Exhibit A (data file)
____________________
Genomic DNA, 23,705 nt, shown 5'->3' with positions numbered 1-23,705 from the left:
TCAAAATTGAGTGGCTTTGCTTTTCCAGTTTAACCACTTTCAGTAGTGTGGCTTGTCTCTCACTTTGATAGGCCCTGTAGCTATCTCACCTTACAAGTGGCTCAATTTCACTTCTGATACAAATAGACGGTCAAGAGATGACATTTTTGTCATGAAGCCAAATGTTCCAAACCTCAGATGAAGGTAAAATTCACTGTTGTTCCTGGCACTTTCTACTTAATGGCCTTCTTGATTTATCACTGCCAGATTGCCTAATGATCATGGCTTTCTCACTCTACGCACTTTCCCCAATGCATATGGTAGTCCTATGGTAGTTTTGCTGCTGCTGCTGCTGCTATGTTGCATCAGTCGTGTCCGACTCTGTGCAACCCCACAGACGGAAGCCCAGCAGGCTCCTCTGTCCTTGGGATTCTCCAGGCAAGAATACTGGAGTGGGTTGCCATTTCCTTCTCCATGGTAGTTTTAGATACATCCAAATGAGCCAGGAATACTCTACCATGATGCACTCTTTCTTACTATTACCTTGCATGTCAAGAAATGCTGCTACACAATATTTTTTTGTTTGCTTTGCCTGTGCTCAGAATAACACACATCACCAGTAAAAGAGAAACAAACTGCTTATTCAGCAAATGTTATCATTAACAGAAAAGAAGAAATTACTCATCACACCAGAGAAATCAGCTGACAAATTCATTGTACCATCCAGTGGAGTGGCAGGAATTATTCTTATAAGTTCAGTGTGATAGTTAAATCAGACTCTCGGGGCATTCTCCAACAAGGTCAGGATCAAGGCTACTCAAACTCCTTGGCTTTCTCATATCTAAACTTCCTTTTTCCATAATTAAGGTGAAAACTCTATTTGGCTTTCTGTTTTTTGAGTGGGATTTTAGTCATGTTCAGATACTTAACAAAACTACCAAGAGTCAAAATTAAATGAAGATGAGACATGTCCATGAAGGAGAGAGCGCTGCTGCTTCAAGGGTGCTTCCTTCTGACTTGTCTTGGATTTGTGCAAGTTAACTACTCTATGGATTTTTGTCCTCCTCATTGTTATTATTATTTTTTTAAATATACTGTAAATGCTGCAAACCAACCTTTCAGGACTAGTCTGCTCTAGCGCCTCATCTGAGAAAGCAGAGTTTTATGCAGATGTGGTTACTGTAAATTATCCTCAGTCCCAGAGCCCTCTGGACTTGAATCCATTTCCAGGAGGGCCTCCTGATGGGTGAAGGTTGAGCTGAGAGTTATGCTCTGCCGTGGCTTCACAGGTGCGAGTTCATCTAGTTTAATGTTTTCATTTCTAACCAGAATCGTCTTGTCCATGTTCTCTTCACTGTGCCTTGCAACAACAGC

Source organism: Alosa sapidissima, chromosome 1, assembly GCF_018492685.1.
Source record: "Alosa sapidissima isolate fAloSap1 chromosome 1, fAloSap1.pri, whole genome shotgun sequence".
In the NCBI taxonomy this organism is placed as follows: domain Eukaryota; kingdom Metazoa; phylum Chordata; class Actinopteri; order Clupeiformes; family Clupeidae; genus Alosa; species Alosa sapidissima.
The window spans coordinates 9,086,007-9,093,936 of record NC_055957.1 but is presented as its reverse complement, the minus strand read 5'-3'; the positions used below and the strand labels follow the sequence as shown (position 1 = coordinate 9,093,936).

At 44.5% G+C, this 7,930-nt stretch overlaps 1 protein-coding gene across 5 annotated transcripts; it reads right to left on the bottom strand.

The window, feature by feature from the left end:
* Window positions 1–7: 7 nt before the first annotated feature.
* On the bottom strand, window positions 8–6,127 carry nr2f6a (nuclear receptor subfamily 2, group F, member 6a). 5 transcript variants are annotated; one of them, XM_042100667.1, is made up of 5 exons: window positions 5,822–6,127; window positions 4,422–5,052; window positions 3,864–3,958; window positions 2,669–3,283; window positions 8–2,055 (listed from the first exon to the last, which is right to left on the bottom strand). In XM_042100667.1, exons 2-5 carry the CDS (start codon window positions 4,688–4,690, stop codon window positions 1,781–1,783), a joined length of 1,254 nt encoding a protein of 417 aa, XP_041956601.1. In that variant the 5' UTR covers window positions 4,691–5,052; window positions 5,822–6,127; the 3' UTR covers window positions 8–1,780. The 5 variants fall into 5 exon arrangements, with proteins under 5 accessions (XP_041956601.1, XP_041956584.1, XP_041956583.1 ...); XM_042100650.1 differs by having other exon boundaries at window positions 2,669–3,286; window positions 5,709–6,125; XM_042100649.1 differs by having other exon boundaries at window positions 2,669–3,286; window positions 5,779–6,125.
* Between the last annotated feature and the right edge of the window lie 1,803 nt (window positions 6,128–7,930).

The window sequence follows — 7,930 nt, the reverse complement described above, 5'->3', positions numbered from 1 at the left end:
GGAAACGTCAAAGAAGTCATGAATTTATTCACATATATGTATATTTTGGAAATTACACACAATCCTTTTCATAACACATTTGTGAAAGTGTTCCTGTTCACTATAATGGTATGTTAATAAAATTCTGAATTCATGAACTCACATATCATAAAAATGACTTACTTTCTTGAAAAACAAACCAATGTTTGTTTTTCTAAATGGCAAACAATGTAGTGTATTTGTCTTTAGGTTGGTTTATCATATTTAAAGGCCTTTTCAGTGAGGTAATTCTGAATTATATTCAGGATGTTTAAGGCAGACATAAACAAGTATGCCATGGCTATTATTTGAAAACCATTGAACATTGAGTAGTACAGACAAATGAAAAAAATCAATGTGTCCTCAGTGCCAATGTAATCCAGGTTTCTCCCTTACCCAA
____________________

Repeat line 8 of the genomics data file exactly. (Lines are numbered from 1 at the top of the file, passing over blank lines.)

The window, feature by feature from the left end: